The latest revenue snapshot from the state of Wisconsin hints that state government may be looking at a surplus at the end of the year.
The Department of Revenue’s latest report on revenue collections for December show the state collecting more in income taxes, sales taxes, and corporate taxes in December 2019 as compared to December 2018.
Individual income tax receipts jumped 3.4 percent in December. Sales taxes jumped four percent. Corporate taxes jumped 65 percent, according to the report.
Lawmakers say there’s is good news in the numbers.
“The biggest thing I notice is the large increase listed for corporate revenue,” state Rep. Jeremy Thiesfeldt, R-Fond du Lac, said.
Thiesfeldt added that he is checking to see if that corporate revenue includes manufacturing tax revenue.
“If that is the case, it would appear that the impact of the Manufacturing and Agriculture Tax Credit has certainly had no negative impact on corporate revenue in 2019,” he said. “The Democrats continue to complain how manufacturers can escape state taxation with the credits, overlooking the booming manufacturing sector and the many thousands of increases in manufacturing jobs – that has been the case in the Fond du Lac/Oshkosh area with the two main employers Mercury Marine and Oshkosh Truck.”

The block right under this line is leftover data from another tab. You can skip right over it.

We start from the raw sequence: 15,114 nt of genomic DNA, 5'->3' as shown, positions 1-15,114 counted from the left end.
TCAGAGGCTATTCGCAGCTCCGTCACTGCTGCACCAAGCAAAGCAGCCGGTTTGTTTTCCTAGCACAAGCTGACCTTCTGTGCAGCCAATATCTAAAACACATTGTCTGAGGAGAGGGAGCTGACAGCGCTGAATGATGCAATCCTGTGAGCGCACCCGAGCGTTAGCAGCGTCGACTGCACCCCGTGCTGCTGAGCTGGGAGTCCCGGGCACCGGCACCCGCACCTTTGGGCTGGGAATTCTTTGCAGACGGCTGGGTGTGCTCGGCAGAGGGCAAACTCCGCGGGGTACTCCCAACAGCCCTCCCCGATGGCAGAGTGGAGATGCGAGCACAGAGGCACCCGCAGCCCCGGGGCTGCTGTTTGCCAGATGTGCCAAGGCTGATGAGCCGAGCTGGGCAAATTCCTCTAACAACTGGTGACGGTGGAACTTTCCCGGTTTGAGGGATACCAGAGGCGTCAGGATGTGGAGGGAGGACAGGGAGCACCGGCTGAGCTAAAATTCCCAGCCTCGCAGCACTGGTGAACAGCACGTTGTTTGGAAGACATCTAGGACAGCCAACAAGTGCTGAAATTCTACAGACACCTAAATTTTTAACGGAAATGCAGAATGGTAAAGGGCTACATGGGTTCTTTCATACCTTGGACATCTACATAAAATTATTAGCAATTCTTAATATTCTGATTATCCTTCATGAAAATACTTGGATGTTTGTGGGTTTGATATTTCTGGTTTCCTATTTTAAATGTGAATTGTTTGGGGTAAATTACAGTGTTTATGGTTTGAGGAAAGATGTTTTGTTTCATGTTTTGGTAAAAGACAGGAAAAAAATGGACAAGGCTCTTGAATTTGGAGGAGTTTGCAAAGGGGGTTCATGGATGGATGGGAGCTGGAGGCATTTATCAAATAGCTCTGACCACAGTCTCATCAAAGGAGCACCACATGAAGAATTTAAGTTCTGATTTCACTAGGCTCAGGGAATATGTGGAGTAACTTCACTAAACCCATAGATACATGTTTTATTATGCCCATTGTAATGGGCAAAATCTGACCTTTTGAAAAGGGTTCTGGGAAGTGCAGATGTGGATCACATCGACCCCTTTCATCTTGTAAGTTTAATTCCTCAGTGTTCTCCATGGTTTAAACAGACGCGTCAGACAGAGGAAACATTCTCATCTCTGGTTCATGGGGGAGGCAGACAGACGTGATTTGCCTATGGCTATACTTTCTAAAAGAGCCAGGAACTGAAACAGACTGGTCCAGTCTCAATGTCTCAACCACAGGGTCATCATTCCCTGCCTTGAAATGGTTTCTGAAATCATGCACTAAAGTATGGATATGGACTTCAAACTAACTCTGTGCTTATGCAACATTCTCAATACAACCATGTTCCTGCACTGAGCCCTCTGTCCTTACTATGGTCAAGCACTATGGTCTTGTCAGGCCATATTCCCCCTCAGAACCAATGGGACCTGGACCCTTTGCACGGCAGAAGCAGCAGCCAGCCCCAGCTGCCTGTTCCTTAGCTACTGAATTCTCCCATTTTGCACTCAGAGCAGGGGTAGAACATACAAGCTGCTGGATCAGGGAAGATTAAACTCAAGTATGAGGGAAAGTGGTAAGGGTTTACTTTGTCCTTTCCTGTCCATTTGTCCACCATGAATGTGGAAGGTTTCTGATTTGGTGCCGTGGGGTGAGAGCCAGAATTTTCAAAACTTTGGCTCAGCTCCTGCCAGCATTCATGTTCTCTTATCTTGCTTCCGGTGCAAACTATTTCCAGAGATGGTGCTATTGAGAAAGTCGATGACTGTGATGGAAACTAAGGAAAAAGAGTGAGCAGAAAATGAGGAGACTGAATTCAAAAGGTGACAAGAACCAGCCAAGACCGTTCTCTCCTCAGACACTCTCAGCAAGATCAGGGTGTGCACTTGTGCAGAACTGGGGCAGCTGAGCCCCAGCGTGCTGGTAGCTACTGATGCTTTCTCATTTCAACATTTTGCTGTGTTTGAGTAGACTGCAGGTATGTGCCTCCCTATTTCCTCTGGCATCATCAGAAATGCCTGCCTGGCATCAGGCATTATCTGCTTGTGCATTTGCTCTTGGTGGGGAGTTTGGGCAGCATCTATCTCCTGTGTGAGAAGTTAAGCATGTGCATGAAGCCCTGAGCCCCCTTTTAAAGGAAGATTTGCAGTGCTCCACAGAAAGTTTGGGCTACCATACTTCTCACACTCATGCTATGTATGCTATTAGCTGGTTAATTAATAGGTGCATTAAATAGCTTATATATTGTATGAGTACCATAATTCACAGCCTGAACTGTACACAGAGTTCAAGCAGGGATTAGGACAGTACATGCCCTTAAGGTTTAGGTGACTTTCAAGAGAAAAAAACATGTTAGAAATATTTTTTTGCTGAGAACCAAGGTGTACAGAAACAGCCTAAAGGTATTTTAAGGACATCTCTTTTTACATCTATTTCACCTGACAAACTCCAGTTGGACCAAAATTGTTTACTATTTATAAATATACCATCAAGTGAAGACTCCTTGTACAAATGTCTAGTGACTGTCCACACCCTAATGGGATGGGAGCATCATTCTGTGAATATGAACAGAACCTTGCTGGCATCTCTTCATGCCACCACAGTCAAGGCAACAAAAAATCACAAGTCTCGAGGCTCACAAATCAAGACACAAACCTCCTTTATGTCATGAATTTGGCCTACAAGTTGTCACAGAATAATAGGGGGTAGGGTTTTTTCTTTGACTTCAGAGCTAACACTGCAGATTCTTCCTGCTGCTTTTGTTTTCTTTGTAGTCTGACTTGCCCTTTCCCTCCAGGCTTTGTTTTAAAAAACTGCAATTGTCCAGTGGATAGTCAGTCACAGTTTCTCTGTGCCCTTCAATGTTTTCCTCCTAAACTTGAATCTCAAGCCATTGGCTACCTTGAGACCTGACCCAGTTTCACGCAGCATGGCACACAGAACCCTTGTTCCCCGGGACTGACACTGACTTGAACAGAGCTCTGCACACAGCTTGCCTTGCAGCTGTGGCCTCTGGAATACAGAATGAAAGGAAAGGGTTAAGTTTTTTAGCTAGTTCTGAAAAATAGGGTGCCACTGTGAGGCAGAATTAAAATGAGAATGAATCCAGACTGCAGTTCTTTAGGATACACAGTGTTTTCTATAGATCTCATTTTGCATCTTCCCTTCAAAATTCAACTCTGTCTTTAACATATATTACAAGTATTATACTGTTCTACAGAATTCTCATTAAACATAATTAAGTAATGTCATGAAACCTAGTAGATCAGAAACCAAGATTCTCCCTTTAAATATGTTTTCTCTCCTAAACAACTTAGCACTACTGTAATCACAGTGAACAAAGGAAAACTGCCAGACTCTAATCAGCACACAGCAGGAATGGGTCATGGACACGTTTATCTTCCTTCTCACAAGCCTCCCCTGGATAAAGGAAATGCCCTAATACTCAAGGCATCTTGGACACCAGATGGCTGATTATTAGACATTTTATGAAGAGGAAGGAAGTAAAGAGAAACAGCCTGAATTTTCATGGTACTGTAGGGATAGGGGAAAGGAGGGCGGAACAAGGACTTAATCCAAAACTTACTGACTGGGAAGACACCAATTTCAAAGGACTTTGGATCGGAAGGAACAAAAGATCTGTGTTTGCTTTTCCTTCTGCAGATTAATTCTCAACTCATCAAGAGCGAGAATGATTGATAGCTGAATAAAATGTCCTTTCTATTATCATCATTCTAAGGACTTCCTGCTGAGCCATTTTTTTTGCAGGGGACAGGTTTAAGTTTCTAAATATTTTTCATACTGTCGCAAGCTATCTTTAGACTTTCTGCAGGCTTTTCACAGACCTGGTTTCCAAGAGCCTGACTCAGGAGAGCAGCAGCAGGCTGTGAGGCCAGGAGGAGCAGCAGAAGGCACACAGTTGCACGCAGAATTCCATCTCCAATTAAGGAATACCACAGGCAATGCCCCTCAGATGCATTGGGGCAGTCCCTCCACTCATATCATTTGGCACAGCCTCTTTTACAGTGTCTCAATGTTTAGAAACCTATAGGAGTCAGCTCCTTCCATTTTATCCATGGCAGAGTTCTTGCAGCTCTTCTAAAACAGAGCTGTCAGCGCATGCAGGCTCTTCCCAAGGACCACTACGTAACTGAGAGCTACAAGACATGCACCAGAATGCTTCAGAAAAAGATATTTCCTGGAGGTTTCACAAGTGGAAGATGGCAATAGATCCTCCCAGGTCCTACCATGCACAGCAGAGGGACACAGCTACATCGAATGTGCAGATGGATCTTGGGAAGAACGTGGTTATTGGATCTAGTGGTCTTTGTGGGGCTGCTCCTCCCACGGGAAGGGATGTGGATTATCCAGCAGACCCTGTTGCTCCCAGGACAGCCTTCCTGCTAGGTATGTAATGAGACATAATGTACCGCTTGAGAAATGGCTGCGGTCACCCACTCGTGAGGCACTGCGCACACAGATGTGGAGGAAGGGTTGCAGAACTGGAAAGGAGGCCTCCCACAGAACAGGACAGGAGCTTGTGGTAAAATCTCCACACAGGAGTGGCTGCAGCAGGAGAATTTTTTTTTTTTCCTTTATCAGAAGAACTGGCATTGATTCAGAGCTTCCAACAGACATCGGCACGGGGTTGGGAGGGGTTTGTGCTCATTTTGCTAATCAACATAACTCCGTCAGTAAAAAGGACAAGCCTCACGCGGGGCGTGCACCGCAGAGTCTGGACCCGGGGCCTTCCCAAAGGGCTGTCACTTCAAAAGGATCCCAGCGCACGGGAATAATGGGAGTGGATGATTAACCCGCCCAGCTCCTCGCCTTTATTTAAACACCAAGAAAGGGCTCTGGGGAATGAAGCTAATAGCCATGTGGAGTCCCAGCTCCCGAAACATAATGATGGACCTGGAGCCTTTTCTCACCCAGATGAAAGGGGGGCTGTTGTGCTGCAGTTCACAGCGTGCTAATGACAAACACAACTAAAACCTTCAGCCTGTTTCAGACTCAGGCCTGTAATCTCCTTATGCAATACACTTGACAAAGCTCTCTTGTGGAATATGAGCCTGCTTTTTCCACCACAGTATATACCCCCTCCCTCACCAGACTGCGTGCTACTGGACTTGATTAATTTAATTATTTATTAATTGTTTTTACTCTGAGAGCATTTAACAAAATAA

State Sen. Chris Kapenga, R-Delafield, said the revenue numbers are what he expected.
“The economy is strong and it especially shows in the corporate income tax bucket. Trump is doing great things nationally and our work over the past eight years has helped put Wisconsin in a strong position,” Kapenga told The Center Square. “The big thing we need to do is make sure that any extra revenue beyond the budgeted amount goes toward paying down debt, just like you would in your personal budget. If there is a balance on the credit card, you pay the credit down and don’t go out and spend more. A significant portion of our transportation budget goes toward debt service, so we need to focus on paying it down and continuing to get our arms around the transportation mess we are in.”
Kapenga said he expects to see more numbers on state tax collections, perhaps this week.
“I expect this positive trend to continue for a while,” Kapenga said. “However, eventually we will see a dip.”
Last May, lawmakers projected a $753 million surplus for the state budget that runs through next year. At the time, the state projected tax collections to hit $17.9 billion for Wisconsin in 2020-2021.
Benjamin Yount reports on Illinois and Wisconsin statewide issues for The Center Square. Reposted with permission.